# why Type III systems has at least two gain margins?

I heard the following statement https://engineering.stackexchange.com/a/54322/40848

if we have a type III system, or one that has three or more low-frequency poles that we're closing around, then we have at least two gain margins: a low-frequency margin that defines the minimum gain for stability, and a high-frequency one that defines the maximum gain for stability.

Can anyone explain that or use an image to show that a type III system has two gain margins. I can't quite understand this thing, it seems too abstract.

• Are you familiar with root locus plots? If you are, then it might be easy to understand by drawing root locus plots for type 0,1,2,3 systems. Please also edit into the question a link to where this statement was seen so that the points covered there need not be repeated.
– AJN
Feb 24 at 2:10
• That's a good point. I'm just learning some new software, or I'd include one in my upcoming answer! Feb 24 at 2:54

Consider a plant with a transfer function equal to $$H(s) = \frac{250000}{s^2 \left(s^2 + 1000 s + 250000 \right)} \tag 1$$

For some good reason (when I've done this it's for low-frequency disturbance rejection) we want to wrap it with a full PID controller:

$$G(s) = 250 + 50 \frac{1}{s} + 25 \frac{s}{0.005 s + 1} \tag 2$$

The closed-loop response of this combination is So, all-in-all a nice closed-loop response, if your goal was a loop that closes at around 7Hz.

The open loop response is: Note that the phase plot crosses -180 degrees at two frequencies, and two gains: a little over 0.2Hz and a gain of +40dB, and around 30Hz and a gain of maybe -20dB.

What this tells you is that you don't just have a unidirectional gain margin. If your gain were to rise by 20dB, then your system would go unstable. But the story doesn't end there -- if your gain were to fall by 40dB, then your system would also go unstable. So -- you have two gain margins, both of which must be observed.

(Note that in real life these margins can be worse than this -- I just whipped something up on the fly -- margins of $$\pm$$ 6dB aren't unheard of).

As a test, I calculated the pole positions for the closed-loop system as given by (1) and (2), the system with the gain reduced by 43dB, and the system with the gain increased by 23dB. You can see that both of the cases where the gain margin is violated have unstable poles.

as designed 43dB down 23dB up
$$s = -520 \pm j85$$ $$s = -500 \pm j7.7$$ $$s = -603 \pm j225$$
$$s = -132$$ $$s = -200$$ $$s = -9.6$$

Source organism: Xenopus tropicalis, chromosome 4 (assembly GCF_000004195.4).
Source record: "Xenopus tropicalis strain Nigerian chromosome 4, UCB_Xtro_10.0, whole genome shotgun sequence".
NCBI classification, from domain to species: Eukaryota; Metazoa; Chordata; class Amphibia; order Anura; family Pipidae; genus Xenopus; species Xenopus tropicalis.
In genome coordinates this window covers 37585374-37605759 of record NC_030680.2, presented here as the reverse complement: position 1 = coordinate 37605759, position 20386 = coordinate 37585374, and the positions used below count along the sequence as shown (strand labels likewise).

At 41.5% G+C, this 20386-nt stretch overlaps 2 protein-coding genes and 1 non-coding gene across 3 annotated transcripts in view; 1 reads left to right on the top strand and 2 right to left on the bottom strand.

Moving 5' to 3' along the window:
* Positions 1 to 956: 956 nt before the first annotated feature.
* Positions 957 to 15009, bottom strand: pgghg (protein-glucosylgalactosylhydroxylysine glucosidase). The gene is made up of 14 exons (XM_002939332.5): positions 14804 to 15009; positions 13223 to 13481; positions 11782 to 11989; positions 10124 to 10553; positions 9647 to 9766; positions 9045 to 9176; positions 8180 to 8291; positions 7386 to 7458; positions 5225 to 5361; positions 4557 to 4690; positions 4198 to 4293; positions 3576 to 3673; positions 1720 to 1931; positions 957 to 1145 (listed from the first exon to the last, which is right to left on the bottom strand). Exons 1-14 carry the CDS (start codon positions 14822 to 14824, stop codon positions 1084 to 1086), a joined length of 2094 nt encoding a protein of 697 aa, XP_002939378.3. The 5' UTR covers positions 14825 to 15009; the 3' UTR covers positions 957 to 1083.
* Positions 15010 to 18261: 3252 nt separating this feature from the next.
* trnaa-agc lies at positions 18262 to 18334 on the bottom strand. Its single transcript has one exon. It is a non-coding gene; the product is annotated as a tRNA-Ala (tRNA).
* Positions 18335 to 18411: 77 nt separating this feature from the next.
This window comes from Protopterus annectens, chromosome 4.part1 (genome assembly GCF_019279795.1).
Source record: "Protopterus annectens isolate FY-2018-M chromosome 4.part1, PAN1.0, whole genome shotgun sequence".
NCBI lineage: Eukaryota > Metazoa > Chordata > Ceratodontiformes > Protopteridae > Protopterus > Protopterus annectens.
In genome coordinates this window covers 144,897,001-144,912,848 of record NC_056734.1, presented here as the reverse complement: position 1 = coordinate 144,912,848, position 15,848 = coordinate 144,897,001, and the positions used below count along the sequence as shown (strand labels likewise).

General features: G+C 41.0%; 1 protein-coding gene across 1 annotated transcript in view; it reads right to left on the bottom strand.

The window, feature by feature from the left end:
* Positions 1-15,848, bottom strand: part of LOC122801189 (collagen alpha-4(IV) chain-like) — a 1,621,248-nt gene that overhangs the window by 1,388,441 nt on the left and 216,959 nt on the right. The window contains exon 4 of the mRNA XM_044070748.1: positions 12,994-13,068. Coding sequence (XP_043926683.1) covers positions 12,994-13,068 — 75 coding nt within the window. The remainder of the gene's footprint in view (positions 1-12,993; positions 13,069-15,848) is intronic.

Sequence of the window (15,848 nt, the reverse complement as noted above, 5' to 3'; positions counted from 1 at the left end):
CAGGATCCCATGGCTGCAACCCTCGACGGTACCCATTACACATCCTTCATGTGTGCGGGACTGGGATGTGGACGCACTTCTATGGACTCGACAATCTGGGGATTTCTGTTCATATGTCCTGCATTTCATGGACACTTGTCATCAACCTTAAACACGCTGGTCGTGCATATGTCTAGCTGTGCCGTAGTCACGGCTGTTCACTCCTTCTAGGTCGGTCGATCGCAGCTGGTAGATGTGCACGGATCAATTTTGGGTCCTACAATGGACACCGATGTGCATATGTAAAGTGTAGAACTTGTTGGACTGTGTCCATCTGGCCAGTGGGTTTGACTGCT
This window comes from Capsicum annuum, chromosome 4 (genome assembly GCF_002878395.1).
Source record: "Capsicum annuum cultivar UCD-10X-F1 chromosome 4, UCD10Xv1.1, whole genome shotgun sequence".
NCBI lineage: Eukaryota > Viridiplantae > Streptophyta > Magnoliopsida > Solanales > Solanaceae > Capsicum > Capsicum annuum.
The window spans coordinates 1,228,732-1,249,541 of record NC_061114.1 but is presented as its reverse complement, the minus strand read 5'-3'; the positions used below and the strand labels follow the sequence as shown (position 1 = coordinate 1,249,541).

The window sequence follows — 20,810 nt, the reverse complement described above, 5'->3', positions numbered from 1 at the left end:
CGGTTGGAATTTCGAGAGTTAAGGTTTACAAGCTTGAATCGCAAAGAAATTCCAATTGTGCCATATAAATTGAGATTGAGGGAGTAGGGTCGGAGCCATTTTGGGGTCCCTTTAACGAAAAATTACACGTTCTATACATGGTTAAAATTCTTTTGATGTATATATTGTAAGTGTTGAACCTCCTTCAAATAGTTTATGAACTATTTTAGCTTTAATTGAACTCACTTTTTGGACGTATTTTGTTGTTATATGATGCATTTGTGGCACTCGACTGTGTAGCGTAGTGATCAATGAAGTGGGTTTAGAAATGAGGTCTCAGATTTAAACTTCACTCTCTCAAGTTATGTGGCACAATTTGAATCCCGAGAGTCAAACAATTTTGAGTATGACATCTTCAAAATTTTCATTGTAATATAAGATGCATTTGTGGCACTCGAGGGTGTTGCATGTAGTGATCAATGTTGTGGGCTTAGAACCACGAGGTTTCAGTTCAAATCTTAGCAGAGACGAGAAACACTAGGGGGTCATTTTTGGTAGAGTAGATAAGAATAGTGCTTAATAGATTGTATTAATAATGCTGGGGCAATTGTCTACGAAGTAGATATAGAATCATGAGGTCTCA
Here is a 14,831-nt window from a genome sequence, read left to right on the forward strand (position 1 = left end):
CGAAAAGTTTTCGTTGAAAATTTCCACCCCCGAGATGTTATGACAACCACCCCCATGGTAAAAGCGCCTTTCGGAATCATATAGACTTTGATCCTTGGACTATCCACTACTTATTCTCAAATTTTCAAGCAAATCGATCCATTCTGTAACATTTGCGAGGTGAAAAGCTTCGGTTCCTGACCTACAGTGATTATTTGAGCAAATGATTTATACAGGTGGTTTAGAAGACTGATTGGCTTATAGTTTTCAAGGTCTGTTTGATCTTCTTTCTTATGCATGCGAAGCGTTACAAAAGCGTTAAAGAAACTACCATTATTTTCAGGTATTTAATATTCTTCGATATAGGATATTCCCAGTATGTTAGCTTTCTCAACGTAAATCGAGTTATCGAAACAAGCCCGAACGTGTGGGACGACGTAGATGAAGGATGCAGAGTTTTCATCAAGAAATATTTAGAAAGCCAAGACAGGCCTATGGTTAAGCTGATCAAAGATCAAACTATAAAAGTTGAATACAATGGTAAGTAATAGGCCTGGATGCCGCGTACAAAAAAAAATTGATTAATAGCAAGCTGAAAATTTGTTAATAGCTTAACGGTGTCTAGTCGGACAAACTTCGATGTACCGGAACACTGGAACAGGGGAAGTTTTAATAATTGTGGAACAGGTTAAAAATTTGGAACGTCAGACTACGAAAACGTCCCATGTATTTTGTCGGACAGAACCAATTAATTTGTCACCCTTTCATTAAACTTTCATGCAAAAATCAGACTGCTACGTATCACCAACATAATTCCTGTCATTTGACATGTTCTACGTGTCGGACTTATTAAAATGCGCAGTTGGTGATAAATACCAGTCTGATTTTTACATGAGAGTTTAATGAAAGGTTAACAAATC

$$s = -16 \pm j9.0$$ $$s = 0.0016 \pm j1.33$$ $$s = 7.8 \pm j208$$
$$s = -0.20$$ $$s = -0.20$$ \$s = -0.20

For reference, here's the Python script I used to do this analysis:

#! /usr/bin/env python3

import control
import matplotlib.pyplot as plt
import numpy as np

omega_0 = 500
plant = control.TransferFunction(, [1, 0, 0]) * \
control.TransferFunction([omega_0 ** 2], [1, 2 * omega_0, omega_0 ** 2])
tau = 5e-3
k_i = 50
k_p = 250
k_d = 25

freq = np.geomspace(0.01, 100)
controller = k_p + k_i * control.TransferFunction(, [1, 0]) + \
k_d * control.TransferFunction([1, 0], [tau, 1])

print(f'{controller = }')
print(f'{plant = }')
open_loop = plant * controller
closed_loop = 1 / (1 + 1 / open_loop)

print(f'{control.poles(open_loop) = }')
print(f'{control.poles(closed_loop) = }')
print(f'{control.poles(1 / (1 + 1 / (0.007 * open_loop))) = }')
print(f'{control.poles(1 / (1 + 1 / (14 * open_loop))) = }')

mag, phase, _ = control.frequency_response(open_loop, omega=2 * np.pi * freq)

fig, ax = plt.subplots(nrows=2)
fig.suptitle('Open-loop Bode plot')
ax.semilogx(freq, 20 * np.log10(mag))
ax.grid(True)
ax.set_ylabel('mag, dB')
ax.semilogx(freq, np.unwrap(phase) * 180 / np.pi - 360)
ax.hlines(-180, freq, freq[-1], 'r')
ax.grid(True)
ax.set_ylabel('phase')
ax.set_xlabel('frequency, Hz')

mag, phase, _ = control.frequency_response(closed_loop, omega=2 * np.pi * freq)

fig, ax = plt.subplots(nrows=2)
fig.suptitle('Closed-loop Bode plot')
ax.semilogx(freq, 20 * np.log10(mag))
ax.grid(True)
ax.set_ylabel('mag, dB')
ax.semilogx(freq, np.unwrap(phase) * 180 / np.pi)
ax.grid(True)
ax.set_ylabel('phase')
ax.set_xlabel('frequency, Hz')

# plt.figure()
# control.root_locus(plant * controller, kvect=np.geomspace(0.01, 1))
plt.show()

• It is very excellent, I understand it. Thanks a lot!!!! Feb 24 at 4:06